ShelterBox Response Team (SRT) member Richard Loat (CA) was recently part of a team evacuated from Khartoum in Sudan due to an outbreak of riots. He was on his first deployment responding to flooding in the area. Even though he had no idea what to expect as he sat on the plane to the disaster zone, once he arrived it was the human connection that assisted him with carrying out ShelterBox’s disaster relief work:
Heading to Khartoum on my first deployment, it was hard to miss the pride with which I wore my ShelterBox shirt. It was beaming from me despite weariness from crossing the Atlantic twice in 24 hours (I went from a work trip to being deployed) and 30 hours of travel to the African continent.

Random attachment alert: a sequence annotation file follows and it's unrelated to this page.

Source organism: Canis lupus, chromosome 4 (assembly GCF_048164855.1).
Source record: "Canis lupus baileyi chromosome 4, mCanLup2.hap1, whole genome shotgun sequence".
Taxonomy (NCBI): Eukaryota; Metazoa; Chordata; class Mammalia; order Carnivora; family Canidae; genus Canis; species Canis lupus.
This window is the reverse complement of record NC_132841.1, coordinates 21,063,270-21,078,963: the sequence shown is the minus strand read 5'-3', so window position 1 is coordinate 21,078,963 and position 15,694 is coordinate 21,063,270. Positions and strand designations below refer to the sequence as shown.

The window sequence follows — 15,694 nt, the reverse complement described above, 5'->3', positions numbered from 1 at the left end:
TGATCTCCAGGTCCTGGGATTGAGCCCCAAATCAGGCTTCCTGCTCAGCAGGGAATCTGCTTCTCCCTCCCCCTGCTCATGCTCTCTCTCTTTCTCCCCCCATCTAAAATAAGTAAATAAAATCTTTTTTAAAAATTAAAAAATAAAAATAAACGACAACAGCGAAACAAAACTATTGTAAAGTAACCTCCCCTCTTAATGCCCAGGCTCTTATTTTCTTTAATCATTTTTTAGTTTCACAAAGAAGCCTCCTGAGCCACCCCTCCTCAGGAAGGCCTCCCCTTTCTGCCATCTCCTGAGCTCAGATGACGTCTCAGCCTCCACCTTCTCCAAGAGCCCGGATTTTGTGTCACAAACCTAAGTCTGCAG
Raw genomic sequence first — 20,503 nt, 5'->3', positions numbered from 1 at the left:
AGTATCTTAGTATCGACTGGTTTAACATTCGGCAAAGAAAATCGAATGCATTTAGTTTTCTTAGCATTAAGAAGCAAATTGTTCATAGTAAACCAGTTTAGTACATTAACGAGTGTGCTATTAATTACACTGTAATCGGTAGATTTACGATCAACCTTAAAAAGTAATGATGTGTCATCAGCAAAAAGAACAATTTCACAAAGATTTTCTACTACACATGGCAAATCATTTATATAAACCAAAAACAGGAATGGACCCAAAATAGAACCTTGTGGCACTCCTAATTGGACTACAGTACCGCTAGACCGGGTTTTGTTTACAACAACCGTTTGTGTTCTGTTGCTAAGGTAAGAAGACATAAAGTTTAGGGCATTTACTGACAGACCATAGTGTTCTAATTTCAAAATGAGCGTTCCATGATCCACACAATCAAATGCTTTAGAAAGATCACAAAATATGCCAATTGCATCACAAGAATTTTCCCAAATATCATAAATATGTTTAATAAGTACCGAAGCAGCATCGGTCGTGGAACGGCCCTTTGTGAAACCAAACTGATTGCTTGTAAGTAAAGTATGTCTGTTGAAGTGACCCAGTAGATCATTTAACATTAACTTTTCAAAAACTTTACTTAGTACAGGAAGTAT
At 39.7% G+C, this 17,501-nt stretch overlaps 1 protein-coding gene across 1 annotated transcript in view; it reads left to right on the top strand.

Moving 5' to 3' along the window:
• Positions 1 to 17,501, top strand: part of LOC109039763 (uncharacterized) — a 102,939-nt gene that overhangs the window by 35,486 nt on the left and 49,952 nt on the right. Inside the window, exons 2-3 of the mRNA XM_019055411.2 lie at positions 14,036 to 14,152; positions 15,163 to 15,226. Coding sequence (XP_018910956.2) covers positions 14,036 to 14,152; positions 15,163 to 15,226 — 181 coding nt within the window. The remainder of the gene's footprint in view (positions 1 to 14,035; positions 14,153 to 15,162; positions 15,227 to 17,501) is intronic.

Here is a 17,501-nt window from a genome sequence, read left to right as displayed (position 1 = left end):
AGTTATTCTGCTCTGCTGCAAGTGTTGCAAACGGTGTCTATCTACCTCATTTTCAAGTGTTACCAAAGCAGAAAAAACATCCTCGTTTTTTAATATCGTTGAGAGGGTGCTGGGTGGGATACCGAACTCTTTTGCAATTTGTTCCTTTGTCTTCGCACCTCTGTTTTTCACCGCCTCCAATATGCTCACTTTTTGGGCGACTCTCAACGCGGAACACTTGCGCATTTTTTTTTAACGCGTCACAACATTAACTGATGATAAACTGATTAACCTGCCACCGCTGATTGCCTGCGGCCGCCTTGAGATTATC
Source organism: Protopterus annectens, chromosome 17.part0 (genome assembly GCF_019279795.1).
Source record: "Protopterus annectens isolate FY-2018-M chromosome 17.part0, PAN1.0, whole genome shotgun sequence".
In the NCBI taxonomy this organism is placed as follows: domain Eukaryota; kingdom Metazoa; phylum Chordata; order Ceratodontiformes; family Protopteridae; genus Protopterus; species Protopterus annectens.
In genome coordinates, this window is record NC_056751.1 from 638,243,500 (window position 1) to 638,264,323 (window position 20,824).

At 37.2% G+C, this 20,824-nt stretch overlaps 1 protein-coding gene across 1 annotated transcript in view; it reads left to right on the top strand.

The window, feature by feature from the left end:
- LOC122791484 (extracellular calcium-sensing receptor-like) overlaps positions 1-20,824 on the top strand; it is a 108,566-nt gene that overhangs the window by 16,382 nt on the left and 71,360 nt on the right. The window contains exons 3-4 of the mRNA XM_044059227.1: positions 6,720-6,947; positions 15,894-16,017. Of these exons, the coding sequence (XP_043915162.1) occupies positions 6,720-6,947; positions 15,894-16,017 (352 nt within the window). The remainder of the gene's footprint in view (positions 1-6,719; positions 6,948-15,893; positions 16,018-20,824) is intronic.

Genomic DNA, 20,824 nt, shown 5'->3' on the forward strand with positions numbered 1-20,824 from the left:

I was off to Sudan to help bring some sort of shelter, dignity and starting point to the rebuilding of life, for those affected by flash flooding in Khartoum and it started in Cairo, Egypt.
After trying to nap for most of a 9-hour layover in Egypt’s Cairo airport, I met up with Sallie, the team lead for our deployment. Our journey started there. From the moment we met up I found I was learning so much from her as she shared story after story from her 12 previous deployments from all over the world.
The good, the bad, and the ugly
We got to Khartoum and made contact with the team before us – you know, learning the good, the bad, and the ugly about the situation.
This was Sudan, a country reeling from the secession of 75% of it’s oil and industry in 2011 with the creation of the new country South Sudan, and this was Khartoum, a city reeling from the wake of floods which had left thousands of families homeless with little to rebuild with.
Read more here: SUDAN